What is Domestic Violence and Abuse?

Domestic violence is defined as “the willful intimidation, physical assault, battery, sexual assault, and/or other abusive behavior as part of a systemic pattern of power and control perpetrated against an intimate partner or other family or household member”. Family or household members include spouses / former spouses, those in (or formerly in) a dating relationship, adults related by blood or marriage, and those who have a biological or legal parent-child relationship. The definition of domestic violence contextually includes financial abuse for withholding necessary resources as a method of control, as well as coercive behavior and threats of harm to the victim, their family/friends, or their property.

Often, before there is physical violence in the family/household, there is abuse. Domestic violence and abuse are used for one primary purpose: to gain and maintain total control over another. An abuser or batterer doesn’t “play fair.” An abuser or batterer uses fear, guilt, shame, and intimidation to wear a family/household victim down and keep them under their thumb.

The issue of domestic violence in families often leads to cyclical and repeated behaviors across generations. Witnessing battering between parents is a primary predictor of perpetrating domestic violence. Individuals who grow up in homes where abuse and family violence occurs are at greater risk of becoming victims (and perpetrators). Instances of domestic violence are under-reported as fear of retaliation or fear of public, family or community scrutiny may cause victims to retreat more deeply into silence, hampering their ability to escape and recover.Also, there is a high correlation between substance use and domestic violence. Substance use and abuse appeared to be involved in about two-thirds (65%) of domestic violence cases. Therefore, legal intervention without addressing substance use of perpetrators will likely leads to a continuation of the cycle of violence.

Domestic violence and abuse can happen to anyone; it does not discriminate. Abuse happens within heterosexual relationships and in same-sex partnerships. It occurs within all age ranges, ethnic backgrounds, and economic levels. And while women are more often victimized, men also experience abuse—especially verbal and emotional. The bottom line is that abusive and violent behavior is never acceptable, whether from a man, woman, teenager, or an older adult. Everyone in the family and community deserve to feel valued, respected, and safe.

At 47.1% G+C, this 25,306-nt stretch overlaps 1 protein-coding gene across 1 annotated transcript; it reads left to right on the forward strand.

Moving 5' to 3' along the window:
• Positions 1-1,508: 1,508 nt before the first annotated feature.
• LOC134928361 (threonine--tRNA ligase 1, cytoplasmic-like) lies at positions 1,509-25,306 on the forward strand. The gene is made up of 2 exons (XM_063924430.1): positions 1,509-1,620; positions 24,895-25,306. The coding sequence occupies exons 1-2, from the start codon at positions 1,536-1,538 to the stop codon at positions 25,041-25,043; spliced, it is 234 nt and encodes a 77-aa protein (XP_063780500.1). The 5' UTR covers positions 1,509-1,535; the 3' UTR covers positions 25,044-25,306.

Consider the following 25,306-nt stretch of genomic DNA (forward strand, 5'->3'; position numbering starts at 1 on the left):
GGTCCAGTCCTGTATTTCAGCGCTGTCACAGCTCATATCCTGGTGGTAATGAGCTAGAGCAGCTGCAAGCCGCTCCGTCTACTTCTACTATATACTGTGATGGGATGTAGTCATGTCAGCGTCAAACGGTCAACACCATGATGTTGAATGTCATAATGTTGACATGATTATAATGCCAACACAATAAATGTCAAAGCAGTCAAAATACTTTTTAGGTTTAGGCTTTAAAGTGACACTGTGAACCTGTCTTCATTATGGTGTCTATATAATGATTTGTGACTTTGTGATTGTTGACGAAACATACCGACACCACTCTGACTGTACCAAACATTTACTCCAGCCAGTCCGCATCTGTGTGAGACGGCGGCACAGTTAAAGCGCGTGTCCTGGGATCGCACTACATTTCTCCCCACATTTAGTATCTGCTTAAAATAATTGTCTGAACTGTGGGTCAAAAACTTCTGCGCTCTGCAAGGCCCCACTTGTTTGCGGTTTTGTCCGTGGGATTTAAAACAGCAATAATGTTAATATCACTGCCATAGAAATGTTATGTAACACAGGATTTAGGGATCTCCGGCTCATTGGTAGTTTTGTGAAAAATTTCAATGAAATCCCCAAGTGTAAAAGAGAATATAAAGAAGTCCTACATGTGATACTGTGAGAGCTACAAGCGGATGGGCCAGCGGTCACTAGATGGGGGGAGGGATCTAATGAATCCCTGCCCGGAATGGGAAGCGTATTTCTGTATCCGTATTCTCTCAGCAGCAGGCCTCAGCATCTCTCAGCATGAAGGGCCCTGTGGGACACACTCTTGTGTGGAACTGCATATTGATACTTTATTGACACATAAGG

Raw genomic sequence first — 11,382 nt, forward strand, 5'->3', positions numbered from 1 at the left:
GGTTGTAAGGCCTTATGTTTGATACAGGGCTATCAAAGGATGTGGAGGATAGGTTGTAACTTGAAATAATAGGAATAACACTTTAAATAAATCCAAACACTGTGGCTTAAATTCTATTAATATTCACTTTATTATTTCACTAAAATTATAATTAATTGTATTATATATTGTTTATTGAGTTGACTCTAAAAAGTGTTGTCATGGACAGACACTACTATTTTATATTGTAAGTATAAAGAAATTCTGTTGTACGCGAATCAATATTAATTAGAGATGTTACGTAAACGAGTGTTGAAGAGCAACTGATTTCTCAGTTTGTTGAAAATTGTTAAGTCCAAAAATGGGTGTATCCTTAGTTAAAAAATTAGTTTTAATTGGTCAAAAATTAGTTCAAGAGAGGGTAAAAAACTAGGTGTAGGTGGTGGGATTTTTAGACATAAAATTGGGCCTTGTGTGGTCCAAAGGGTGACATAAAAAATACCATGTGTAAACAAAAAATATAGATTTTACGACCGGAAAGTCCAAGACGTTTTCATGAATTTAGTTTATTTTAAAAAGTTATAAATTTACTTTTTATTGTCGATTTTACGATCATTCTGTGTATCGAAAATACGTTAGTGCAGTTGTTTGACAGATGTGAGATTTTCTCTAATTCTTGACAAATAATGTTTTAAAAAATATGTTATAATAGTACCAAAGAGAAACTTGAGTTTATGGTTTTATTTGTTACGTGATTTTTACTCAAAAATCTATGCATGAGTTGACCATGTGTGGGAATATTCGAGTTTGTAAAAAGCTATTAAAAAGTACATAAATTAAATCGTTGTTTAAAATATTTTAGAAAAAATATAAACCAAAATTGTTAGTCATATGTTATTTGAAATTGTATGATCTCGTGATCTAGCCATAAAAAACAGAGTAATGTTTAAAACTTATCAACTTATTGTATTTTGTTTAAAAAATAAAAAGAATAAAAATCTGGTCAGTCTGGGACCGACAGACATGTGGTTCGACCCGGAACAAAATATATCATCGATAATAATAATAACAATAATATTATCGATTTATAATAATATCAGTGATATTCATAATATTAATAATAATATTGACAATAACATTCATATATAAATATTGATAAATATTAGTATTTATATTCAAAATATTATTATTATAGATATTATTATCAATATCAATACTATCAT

Domestic abuse often escalates from threats and verbal assault to violence. And while physical injury may pose the most obvious danger, the emotional and psychological consequences of domestic abuse are also severe. Emotionally abusive relationships can destroy ones self-worth, lead to anxiety and depression, and make the victim feel helpless and alone.

Despite what many people believe, domestic violence and abuse does not take place because of an abuser loses control over their behavior. In fact, abusive behavior and violence is a deliberate choice to gain control. Perpetrators use a variety of tactics to manipulate the victim and exert their power, including:

  • Dominance – Abusive individuals need to feel in charge of the relationship. They may make decisions for their spouse/partner and the family, tell them what to do, and expect them to obey without question. An abuser may treat a spouse/partner like a servant, child, or even as their possession.

  • Humiliation – An abuser or violence perpetrator will do everything they can to lower the victim’s self-esteem or make them feel defective in some way. After all, if one believe they’re worthless and that no one else will want them, the victim is less likely to leave. Insults, name-calling, shaming, and public put-downs are all weapons of abuse designed to erode one’s self-worth and make them feel powerless.

  • Isolation – In order to increase the victim’s dependence on them, an abusive or violent partner will cut them off from the outside world. They may keep theor spouse/partner from seeing family or friends, or even prevent them from going to work or school. Victims may be forced to ask permission to do anything, go anywhere, or see anyone.

  • Threats – Abusers and violence perpetrators commonly use threats to keep their spouses/partners from leaving or scare them into dropping charges. An abuser/perpetrator may threaten to hurt or kill the spouse/partner, their children, other family members, or even pets. They may also threaten to commit suicide, file false charges against the victim, or report them to child protective services.

  • Intimidation – The abuser or perpetrator may use a variety of intimidation tactics designed to scare their spouse/partner into submission. Such tactics include making threatening looks or gestures, smashing things in front of them, destroying property, hurting pets, or putting weapons on display. The message behind these actions is that violent violent consequences will follow if th victim doesn’t obey.

  • Denial and blame – Abusers and perpetrators are adept at making excuses for the inexcusable. They may blame their abusive and violent behavior on a bad childhood, a bad day, or even on their spouse/partner and their kids, the victims of their abuse. They may minimize the abuse and violence or deny that it occurred. Often, they will shift the responsibility on to the victims: somehow, their violent and abusive behavior is the victim’s fault.